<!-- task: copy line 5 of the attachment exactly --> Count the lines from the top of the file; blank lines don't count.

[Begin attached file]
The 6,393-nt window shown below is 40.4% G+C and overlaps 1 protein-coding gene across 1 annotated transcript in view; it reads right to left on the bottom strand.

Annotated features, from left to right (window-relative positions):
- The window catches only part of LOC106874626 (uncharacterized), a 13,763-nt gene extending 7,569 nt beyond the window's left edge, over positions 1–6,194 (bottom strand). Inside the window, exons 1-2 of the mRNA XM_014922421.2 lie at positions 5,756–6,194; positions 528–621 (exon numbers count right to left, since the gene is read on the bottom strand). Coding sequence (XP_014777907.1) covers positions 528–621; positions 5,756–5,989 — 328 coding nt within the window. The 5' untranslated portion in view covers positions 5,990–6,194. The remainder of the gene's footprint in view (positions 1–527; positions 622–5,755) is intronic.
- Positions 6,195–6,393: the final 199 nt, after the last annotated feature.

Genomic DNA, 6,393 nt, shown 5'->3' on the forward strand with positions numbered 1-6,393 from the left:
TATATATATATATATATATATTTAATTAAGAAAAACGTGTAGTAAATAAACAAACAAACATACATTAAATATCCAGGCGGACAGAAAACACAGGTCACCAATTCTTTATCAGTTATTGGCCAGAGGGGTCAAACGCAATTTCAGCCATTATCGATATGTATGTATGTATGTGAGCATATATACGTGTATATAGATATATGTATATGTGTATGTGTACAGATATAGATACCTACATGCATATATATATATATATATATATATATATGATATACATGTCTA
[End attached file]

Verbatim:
Genomic DNA, 6,393 nt, shown 5'->3' on the forward strand with positions numbered 1-6,393 from the left: